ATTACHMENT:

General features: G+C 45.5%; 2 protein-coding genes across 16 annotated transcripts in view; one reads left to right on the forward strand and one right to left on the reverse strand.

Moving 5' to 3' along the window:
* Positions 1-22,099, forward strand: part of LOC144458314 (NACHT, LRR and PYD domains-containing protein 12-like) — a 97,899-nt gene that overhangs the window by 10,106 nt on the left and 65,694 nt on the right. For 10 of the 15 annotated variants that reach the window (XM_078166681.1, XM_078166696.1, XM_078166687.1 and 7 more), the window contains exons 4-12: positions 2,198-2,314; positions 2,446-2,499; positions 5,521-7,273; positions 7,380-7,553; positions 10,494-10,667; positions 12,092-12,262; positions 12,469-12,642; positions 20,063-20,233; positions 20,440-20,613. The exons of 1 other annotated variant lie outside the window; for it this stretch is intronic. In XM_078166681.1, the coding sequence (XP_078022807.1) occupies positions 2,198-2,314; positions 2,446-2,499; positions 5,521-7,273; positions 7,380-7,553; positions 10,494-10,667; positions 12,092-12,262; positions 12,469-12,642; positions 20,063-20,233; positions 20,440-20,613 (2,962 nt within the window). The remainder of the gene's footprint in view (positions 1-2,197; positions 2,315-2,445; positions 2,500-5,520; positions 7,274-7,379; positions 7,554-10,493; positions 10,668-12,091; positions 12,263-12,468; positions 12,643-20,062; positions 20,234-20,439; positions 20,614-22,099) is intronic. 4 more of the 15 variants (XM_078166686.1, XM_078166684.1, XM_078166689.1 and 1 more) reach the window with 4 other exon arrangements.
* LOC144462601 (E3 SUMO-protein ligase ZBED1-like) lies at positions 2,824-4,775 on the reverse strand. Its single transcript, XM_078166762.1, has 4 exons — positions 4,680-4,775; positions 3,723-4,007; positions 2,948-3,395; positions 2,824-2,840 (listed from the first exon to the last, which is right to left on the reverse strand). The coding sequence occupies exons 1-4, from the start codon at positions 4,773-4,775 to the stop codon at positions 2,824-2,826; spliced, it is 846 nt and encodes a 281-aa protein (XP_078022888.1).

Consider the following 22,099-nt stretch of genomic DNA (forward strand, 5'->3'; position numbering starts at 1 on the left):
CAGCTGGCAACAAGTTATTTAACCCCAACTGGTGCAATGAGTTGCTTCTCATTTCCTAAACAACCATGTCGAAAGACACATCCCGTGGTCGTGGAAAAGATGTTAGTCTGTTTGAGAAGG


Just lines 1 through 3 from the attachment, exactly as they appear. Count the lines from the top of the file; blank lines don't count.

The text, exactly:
General features: G+C 45.5%; 2 protein-coding genes across 16 annotated transcripts in view; one reads left to right on the forward strand and one right to left on the reverse strand.

Moving 5' to 3' along the window:
* Positions 1-22,099, forward strand: part of LOC144458314 (NACHT, LRR and PYD domains-containing protein 12-like) — a 97,899-nt gene that overhangs the window by 10,106 nt on the left and 65,694 nt on the right. For 10 of the 15 annotated variants that reach the window (XM_078166681.1, XM_078166696.1, XM_078166687.1 and 7 more), the window contains exons 4-12: positions 2,198-2,314; positions 2,446-2,499; positions 5,521-7,273; positions 7,380-7,553; positions 10,494-10,667; positions 12,092-12,262; positions 12,469-12,642; positions 20,063-20,233; positions 20,440-20,613. The exons of 1 other annotated variant lie outside the window; for it this stretch is intronic. In XM_078166681.1, the coding sequence (XP_078022807.1) occupies positions 2,198-2,314; positions 2,446-2,499; positions 5,521-7,273; positions 7,380-7,553; positions 10,494-10,667; positions 12,092-12,262; positions 12,469-12,642; positions 20,063-20,233; positions 20,440-20,613 (2,962 nt within the window). The remainder of the gene's footprint in view (positions 1-2,197; positions 2,315-2,445; positions 2,500-5,520; positions 7,274-7,379; positions 7,554-10,493; positions 10,668-12,091; positions 12,263-12,468; positions 12,643-20,062; positions 20,234-20,439; positions 20,614-22,099) is intronic. 4 more of the 15 variants (XM_078166686.1, XM_078166684.1, XM_078166689.1 and 1 more) reach the window with 4 other exon arrangements.